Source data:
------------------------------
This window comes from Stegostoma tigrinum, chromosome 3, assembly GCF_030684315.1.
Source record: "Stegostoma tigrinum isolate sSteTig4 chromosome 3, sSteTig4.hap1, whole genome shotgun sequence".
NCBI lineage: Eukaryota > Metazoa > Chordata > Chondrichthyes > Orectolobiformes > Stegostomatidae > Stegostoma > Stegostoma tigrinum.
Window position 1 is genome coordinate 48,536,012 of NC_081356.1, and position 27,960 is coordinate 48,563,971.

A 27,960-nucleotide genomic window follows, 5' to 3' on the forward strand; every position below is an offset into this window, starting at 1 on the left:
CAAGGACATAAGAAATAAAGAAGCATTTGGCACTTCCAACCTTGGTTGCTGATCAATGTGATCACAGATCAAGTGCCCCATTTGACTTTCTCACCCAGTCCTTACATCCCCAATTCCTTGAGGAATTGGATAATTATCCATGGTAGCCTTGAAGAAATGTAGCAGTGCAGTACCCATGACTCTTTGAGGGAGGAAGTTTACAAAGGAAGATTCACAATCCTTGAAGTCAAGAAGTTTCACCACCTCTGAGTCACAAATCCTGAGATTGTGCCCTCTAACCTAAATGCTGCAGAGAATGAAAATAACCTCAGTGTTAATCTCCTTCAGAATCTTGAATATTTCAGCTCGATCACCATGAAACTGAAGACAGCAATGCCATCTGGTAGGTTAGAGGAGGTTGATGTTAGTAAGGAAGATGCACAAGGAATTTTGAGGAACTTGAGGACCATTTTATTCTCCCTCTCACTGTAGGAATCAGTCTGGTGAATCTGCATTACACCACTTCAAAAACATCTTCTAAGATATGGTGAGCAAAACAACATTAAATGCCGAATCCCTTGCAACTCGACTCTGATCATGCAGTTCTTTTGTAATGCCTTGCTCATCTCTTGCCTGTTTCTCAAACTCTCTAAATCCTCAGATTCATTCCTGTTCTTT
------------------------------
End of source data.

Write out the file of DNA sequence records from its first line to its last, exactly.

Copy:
This window comes from Stegostoma tigrinum, chromosome 3, assembly GCF_030684315.1.
Source record: "Stegostoma tigrinum isolate sSteTig4 chromosome 3, sSteTig4.hap1, whole genome shotgun sequence".
NCBI lineage: Eukaryota > Metazoa > Chordata > Chondrichthyes > Orectolobiformes > Stegostomatidae > Stegostoma > Stegostoma tigrinum.
Window position 1 is genome coordinate 48,536,012 of NC_081356.1, and position 27,960 is coordinate 48,563,971.

A 27,960-nucleotide genomic window follows, 5' to 3' on the forward strand; every position below is an offset into this window, starting at 1 on the left:
CAAGGACATAAGAAATAAAGAAGCATTTGGCACTTCCAACCTTGGTTGCTGATCAATGTGATCACAGATCAAGTGCCCCATTTGACTTTCTCACCCAGTCCTTACATCCCCAATTCCTTGAGGAATTGGATAATTATCCATGGTAGCCTTGAAGAAATGTAGCAGTGCAGTACCCATGACTCTTTGAGGGAGGAAGTTTACAAAGGAAGATTCACAATCCTTGAAGTCAAGAAGTTTCACCACCTCTGAGTCACAAATCCTGAGATTGTGCCCTCTAACCTAAATGCTGCAGAGAATGAAAATAACCTCAGTGTTAATCTCCTTCAGAATCTTGAATATTTCAGCTCGATCACCATGAAACTGAAGACAGCAATGCCATCTGGTAGGTTAGAGGAGGTTGATGTTAGTAAGGAAGATGCACAAGGAATTTTGAGGAACTTGAGGACCATTTTATTCTCCCTCTCACTGTAGGAATCAGTCTGGTGAATCTGCATTACACCACTTCAAAAACATCTTCTAAGATATGGTGAGCAAAACAACATTAAATGCCGAATCCCTTGCAACTCGACTCTGATCATGCAGTTCTTTTGTAATGCCTTGCTCATCTCTTGCCTGTTTCTCAAACTCTCTAAATCCTCAGATTCATTCCTGTTCTTT